California has continuously been on the front lines when it comes to employment law. The rights of employees are vitally important, and the state legislature has passed many laws regarding employee pay. When someone leaves a job, whether because they quit or because they were terminated, they are entitled to prompt payment of their final paycheck.
Most states have laws that govern how long an employer has to pay someone their final paycheck after they leave the job. California differentiates this time frame based on whether or not that person is fired or whether they quit.
If an employee is fired or laid off, they are entitled to their final paycheck immediately. This means that they should be paid at the time of termination. If an employee quits their job, the time frame differs depending on the situation. If an employee quits without giving the employer notice, they must receive their paycheck within 72 hours after leaving the job. However, if an employee quits their job but has given the employer at least a 72 hours’ notice before leaving the job, they must receive their paycheck immediately upon termination of the job.
Employers who fail to properly pay final wages when they are due could be subjected to serious penalties. Each day the employer is late paying an employee’s final paycheck, the penalty will be the daily wage for that employee for each late day. For example, if an employer waits 10 days before providing the employee’s paycheck, the employer will be liable for 10 days of wages as a penalty.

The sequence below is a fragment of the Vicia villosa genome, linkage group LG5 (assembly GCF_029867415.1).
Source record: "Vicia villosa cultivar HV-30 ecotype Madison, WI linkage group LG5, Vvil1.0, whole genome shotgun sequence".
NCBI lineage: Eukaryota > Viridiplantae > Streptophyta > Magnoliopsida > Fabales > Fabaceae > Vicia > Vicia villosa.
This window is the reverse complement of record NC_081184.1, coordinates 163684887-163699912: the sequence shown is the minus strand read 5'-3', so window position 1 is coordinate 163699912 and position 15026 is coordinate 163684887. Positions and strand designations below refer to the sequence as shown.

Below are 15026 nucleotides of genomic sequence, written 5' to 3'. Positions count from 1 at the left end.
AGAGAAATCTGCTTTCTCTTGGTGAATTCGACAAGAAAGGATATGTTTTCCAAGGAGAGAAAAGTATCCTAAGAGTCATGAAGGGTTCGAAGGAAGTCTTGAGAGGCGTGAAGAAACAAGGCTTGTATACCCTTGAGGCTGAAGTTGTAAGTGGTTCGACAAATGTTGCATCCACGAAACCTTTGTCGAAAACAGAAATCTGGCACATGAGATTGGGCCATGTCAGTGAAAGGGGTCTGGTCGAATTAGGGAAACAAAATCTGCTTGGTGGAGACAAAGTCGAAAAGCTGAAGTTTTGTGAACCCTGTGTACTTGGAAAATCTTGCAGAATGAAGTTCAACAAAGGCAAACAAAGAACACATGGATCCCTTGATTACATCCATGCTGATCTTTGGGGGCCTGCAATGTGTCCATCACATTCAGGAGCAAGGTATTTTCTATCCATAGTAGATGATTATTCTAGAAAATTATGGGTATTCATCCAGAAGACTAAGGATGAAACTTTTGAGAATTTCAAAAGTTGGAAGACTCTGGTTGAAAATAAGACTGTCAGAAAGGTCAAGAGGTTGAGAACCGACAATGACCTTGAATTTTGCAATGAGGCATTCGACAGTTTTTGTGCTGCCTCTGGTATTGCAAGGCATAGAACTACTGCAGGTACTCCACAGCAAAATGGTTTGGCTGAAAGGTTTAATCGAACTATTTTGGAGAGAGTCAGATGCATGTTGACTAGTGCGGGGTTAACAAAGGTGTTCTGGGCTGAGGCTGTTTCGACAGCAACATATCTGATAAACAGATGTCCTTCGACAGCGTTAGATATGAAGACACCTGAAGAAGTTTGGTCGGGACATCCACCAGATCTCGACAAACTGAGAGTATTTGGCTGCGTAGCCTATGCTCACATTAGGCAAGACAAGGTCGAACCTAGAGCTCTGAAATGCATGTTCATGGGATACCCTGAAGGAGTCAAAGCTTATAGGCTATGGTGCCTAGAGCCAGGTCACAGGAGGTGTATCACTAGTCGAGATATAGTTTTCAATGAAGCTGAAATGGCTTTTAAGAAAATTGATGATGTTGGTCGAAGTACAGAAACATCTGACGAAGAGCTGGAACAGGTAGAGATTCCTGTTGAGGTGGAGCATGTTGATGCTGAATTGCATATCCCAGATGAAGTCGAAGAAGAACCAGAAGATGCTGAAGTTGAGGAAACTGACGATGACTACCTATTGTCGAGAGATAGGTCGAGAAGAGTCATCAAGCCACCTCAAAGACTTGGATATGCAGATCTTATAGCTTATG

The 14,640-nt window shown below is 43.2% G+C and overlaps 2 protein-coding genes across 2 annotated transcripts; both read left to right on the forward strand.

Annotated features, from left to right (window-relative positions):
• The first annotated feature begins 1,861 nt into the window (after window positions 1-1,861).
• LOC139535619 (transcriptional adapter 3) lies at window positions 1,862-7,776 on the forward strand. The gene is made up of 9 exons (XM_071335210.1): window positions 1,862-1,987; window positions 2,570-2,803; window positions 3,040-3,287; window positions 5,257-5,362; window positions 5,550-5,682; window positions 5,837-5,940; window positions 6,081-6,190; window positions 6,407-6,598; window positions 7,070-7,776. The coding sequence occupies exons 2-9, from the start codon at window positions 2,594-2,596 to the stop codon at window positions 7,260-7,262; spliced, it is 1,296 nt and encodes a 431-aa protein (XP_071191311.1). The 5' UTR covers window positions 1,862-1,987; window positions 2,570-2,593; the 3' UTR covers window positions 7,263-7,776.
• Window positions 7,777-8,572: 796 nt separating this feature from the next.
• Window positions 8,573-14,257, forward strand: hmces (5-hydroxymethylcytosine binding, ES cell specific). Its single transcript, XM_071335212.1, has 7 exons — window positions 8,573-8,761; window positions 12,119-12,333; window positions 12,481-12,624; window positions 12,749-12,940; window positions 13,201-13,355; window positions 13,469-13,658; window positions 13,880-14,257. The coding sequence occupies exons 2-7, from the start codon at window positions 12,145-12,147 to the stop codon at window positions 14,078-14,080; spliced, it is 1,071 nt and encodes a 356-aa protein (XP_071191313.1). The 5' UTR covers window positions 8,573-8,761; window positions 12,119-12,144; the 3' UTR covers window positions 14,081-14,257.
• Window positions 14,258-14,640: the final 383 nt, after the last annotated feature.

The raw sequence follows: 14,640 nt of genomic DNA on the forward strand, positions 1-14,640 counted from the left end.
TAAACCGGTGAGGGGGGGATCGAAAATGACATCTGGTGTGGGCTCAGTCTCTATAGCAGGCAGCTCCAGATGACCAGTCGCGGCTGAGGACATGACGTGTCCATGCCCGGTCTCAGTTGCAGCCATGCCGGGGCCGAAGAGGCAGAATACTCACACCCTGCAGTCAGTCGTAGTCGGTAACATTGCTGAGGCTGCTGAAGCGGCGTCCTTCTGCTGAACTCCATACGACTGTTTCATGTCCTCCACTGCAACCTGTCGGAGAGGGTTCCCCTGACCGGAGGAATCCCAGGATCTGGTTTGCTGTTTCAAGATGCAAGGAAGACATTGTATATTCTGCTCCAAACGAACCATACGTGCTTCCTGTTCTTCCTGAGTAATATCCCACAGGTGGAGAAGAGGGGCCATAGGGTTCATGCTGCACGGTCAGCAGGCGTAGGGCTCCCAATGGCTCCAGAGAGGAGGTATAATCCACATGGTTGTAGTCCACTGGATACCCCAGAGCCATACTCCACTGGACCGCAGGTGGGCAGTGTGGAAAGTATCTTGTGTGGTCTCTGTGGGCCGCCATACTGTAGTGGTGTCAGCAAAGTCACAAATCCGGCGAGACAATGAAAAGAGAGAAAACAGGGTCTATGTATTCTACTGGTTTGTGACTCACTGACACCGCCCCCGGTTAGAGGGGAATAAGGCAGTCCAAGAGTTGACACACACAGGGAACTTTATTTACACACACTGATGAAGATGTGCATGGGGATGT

Even if the employer does provide a final paycheck within the specified amount of time, former employees may still be entitled to a waiting time penalty if they have not received all of their compensation. For example, if the employer only paid half of your final paycheck in the specified amount of time, and then paid the rest that they owed you two weeks later, you would be entitled to the two weeks’ worth of waiting penalties for the time you had to wait.
The only exception to the waiting time rules mentioned above is if you and the employer are involved in a good faith dispute about what you are owed. In this case, the employer may not have to pay the penalties mentioned above.
California law also outlines protections for employees who have unused vacation time or paid time off (PTO). These amounts must also be paid to the employee within the specified time limits above. Under state law, California employees are entitled to all of their unused vacation days and paid time off upon termination.
Any employee who does not receive their final paycheck on time has a few options. First, you should always speak to a qualified Orange County employment lawyer about your case. An attorney will be able to guide you towards the appropriate path for a resolution. You can file a complaint with the California Division of Labor Standards Enforcement (DLSE). You may also have to file a lawsuit against the employer. Upon successful resolution of your case, you will be entitled to the money that you are owed in addition to the waiting time penalties for up to 30 days’ worth of pay.